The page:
Agreements are made in pubs all the time, not all of them sensible, many of them completely and utterly unrealistic…
“We should start a band…”
“We should definitely start a band!”
“Oh man, do you play anything?”
“We should buy a bar!”
“We should definitely buy a bar…”
Kurt Luttin doesn’t remember the exact words of the original conversation (after all it was 45 odd years ago), but he does remember that it happened at the pub after a regular squash game played with his mates from the BHP Melbourne Research Laboratory. One of the guys mentioned that there were lots available up at Mt. Hotham, and whether theirs was a decision made after a couple of pints or not, what’s important is that they said they would build a ski lodge, and did.
Kurt left Basle, Switzerland in 1969 and travelled to Australia under the Assisted Passage Migration Scheme. The Australian Government developed the scheme after World War II as part of the “Populate or Perish” policy. Australia’s industries were booming – in particular the mining industries – and the government sought to bring enough workers into the country to keep up with demand.
1969, the year that Kurt came to Australia, saw some 80,000 migrant workers arrive on Australian shores. These ’10 pound poms’ (as they were often referred to by Australian citizens) were required to stay in Australia for at least two years. If they returned before that two-year period was up, they would have to pay back the cost of their assisted passage. Kurt had planned to stay in Australia for just those two years, but plans soon changed.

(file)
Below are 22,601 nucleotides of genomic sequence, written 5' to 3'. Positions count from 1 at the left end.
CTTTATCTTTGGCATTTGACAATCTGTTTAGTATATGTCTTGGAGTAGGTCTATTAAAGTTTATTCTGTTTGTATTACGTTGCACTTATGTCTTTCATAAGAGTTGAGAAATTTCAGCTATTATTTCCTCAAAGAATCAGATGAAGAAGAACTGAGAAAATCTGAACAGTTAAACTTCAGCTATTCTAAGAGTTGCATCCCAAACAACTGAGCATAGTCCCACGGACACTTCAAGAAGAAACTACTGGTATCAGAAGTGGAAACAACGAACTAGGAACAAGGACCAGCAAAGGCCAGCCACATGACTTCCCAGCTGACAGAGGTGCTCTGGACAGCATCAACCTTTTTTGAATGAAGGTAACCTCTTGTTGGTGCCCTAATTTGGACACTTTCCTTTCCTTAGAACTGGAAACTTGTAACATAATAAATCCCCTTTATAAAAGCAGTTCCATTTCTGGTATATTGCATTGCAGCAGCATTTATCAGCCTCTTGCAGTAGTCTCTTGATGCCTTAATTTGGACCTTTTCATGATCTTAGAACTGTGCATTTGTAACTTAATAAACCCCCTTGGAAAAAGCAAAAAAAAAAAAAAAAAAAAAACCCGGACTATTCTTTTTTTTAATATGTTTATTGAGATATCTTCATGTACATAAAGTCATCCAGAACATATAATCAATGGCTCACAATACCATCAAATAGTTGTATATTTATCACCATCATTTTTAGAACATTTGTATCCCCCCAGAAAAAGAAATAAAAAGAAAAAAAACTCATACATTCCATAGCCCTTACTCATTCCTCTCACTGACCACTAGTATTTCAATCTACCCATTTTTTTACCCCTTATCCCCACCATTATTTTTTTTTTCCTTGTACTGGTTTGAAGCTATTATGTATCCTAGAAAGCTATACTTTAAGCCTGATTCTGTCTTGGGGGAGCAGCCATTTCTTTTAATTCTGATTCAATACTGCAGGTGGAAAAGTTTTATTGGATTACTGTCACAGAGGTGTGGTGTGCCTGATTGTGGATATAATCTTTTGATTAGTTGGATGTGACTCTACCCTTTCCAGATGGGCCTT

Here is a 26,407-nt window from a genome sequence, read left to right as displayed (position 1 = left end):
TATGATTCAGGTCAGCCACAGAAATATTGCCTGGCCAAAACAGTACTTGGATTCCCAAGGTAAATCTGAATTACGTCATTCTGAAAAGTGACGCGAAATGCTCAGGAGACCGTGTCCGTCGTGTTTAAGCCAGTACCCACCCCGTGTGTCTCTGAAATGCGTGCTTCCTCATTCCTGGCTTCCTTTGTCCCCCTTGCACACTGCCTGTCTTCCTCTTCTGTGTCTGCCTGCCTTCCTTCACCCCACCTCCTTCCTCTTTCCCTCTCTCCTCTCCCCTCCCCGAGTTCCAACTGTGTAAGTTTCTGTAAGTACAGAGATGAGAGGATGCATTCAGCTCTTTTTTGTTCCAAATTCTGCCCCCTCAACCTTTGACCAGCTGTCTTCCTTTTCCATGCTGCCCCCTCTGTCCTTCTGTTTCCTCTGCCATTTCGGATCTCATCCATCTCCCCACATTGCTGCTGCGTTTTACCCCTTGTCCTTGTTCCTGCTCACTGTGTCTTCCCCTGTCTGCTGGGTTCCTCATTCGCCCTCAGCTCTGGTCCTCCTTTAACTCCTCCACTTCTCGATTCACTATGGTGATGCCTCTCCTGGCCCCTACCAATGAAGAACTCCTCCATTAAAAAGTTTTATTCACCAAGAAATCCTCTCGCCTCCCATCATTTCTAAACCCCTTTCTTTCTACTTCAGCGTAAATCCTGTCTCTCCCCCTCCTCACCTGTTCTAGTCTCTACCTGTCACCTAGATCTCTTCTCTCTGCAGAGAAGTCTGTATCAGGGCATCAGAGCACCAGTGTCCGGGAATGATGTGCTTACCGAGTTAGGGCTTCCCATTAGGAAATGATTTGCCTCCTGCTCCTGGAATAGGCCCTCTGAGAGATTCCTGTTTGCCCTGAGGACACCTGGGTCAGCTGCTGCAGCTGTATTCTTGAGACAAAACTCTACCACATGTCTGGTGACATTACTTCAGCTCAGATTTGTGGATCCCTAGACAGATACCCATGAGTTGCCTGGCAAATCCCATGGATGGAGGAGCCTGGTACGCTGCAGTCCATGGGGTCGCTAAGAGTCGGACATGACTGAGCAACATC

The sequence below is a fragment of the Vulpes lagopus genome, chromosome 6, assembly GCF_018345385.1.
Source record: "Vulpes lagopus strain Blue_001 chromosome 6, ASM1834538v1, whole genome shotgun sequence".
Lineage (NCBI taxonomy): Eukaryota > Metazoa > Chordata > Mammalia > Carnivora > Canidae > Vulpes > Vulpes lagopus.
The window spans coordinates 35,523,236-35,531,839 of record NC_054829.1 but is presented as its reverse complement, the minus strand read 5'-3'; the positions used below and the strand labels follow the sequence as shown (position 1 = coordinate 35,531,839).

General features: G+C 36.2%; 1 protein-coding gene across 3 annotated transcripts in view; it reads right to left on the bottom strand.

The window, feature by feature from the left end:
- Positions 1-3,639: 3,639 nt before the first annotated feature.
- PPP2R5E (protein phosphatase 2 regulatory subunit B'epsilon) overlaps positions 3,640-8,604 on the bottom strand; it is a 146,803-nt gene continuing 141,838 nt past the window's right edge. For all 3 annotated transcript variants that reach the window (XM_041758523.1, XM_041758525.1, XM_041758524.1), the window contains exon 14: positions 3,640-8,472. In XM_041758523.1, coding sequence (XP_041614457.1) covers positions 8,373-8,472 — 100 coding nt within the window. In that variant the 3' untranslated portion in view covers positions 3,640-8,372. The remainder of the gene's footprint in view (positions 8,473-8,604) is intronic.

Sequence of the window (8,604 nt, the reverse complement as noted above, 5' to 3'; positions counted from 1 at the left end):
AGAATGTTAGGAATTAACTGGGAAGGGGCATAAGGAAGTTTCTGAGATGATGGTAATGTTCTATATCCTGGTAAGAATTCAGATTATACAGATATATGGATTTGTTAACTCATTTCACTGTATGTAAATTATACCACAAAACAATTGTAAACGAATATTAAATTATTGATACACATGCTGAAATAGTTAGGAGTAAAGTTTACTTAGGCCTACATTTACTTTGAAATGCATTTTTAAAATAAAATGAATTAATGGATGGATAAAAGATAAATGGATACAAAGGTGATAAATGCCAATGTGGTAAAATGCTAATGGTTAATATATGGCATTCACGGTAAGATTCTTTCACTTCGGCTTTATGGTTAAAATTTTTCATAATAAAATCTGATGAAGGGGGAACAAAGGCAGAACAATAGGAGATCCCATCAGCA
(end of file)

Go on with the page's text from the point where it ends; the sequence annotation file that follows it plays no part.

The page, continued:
“With the job I had and the friendships I had built…and a ski lodge, I started to realise I didn’t really have to be in Switzerland to ski.”
It must have been quite surprising for Kurt to find out (like it is to most people who move here from abroad) that Victoria had some pretty decent runs of its own. Skiing at Hotham is of course very different to skiing in Switzerland — to put it in Kurt’s own words “…it’s challenging.”
“We don’t get the 25km ski runs we get in Switzerland, but we have probably more black runs here at Hotham than you can drum together in Switzerland. We’ve got plenty of trees and rocks, and…a little bit of snow in between.
“I’ve seen a lot of change in the 45 years. We used to judge the winter season by driving up to Mt. Hotham and looking at the snow walls left and right of the street. Well these days, those snow walls don’t exist anymore. There are old photos where ski lifts had to be dug through the snow to get up to the top. These days we are lucky that we have grooming equipment, snow making, et cetera. The snow making uses water – recycled water – from the sewerage plant. It provides us with at least a season of, if not natural snow, man-made snow. As you get older, you don’t mind if it’s only 900m down the slope.”
Build a lodge boys!
Austen Alpine Club has certainly changed over that time too. The original plan was to create a steel A-frame structure, but the team of researchers quickly realised where their strengths lay (not welding), and opted for a classic wooden design. Most of the main sections of the lodge were prefabricated back in Melbourne and transported up to the mountain. With 34 members back in the 70’s – all of whom had some relevant specialist knowledge – it’s no surprise that it only took them four years to complete the project working in their spare time. Those were their “bachelor days” Kurt said, so they had enough time on their hands to put hammer to nail.